The Earl of Berkeley indicted him, and several other persons, for conspiring to ruin his daughter, by seducing her from her father's house. The trial came on in November, 1682, at Westminster Hall; and after a most affecting scene, the Lady Henrietta being herself present, and making oath that she had left home of her own accord, the jury were preparing to withdraw to consider their verdict, when a new tone was given to the proceedings, by the lady declaring, in opposition to her father's claim of her person, " that she would not go with

him; that she was married, and under no restraint, and that her husband was then in court.”

The scene that ensued is told so graphically in the report of the trial that we cannot forbear extracting the passage:

Lord Chief Justice (Sir Francis Pemberton.) Let's see him that has married you. (Here a Mr. Turner stepped forward.] Are you married to this lady?

Mr. Turner. Yes, I am so, my lord.
L.C.J. What are you?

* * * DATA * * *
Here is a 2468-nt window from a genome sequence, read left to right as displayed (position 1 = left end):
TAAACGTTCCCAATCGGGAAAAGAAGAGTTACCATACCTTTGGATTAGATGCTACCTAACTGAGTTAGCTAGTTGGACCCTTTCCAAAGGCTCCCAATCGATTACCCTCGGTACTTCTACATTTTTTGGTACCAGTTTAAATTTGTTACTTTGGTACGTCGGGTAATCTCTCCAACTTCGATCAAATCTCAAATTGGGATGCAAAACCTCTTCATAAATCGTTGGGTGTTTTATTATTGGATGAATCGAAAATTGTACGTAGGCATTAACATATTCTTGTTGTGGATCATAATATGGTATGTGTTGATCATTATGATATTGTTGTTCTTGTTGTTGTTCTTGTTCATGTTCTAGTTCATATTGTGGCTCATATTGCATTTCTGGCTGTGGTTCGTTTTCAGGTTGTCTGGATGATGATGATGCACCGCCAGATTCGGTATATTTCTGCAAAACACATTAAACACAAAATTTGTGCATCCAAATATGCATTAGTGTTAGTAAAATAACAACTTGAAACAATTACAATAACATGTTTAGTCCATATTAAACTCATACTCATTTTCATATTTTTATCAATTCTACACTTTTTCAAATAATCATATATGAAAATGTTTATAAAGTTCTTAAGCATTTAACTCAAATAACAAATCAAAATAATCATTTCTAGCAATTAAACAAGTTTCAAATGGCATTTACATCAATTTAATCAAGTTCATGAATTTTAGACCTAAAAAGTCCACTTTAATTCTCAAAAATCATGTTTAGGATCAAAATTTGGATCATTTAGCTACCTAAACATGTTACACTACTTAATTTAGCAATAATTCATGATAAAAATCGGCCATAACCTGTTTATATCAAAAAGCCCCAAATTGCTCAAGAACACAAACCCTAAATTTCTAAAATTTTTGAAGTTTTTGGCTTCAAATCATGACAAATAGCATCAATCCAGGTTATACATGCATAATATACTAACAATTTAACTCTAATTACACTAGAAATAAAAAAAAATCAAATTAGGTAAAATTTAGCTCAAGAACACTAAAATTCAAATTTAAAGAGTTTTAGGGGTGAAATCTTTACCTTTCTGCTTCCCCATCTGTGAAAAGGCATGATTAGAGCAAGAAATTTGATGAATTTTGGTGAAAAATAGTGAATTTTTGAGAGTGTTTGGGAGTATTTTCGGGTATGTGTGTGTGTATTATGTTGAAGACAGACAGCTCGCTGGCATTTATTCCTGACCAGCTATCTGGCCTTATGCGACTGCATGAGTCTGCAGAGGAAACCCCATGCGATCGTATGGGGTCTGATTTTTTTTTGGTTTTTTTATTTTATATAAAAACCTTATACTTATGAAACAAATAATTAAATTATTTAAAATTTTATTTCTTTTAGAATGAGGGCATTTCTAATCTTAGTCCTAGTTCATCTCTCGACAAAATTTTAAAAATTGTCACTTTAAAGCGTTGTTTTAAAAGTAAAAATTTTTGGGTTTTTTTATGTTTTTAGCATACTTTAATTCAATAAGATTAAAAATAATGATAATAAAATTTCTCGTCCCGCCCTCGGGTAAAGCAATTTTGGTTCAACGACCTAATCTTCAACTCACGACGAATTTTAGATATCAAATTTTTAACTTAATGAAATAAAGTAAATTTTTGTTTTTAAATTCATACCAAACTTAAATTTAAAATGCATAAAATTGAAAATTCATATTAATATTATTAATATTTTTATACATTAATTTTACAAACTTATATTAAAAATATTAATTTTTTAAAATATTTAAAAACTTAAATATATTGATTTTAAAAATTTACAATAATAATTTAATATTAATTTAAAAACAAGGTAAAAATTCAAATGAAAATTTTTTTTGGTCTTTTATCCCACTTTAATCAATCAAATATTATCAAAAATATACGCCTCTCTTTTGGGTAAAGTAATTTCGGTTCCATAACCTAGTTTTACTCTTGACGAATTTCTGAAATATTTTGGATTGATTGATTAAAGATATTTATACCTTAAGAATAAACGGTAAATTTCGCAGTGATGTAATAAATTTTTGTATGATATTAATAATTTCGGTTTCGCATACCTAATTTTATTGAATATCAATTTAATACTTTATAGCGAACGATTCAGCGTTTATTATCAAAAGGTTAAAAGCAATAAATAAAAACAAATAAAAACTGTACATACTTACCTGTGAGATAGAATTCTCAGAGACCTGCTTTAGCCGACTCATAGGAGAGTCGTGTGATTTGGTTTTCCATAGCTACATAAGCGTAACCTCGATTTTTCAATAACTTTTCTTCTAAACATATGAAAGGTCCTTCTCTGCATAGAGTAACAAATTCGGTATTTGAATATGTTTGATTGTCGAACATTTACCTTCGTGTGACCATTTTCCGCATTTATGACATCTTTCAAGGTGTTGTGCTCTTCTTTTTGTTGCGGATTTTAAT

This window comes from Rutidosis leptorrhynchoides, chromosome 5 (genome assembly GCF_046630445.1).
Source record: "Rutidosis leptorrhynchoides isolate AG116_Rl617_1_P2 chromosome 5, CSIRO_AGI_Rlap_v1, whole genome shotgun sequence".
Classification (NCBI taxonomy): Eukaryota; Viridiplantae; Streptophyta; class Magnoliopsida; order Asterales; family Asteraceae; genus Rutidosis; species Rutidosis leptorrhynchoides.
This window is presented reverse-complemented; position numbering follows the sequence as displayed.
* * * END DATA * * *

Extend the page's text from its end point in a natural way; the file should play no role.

Mr. Turner. I am a gentleman.
L.C.J. Where do you live?

Mr. Turner. Sometimes in town, sometimes in the country

L.C.J. Where do you live when you are in the country?

Mr. Turner. Sometimes in Somersetshire.

Just. Dolben. He is, I believe, the son of Sir William Turner that was the advocate: he is a little like him.

Serj. Jefferies. Ay, we all know Mr. Turner well enough. And to satisfy you this is all a part of the same design, and one of the foulest practices that ever was used, we shall prove he was married to another person before, that is now alive, and has children by him.

Mr. Turner. Ay, do, Sir George, if you can, for there never was any such thing.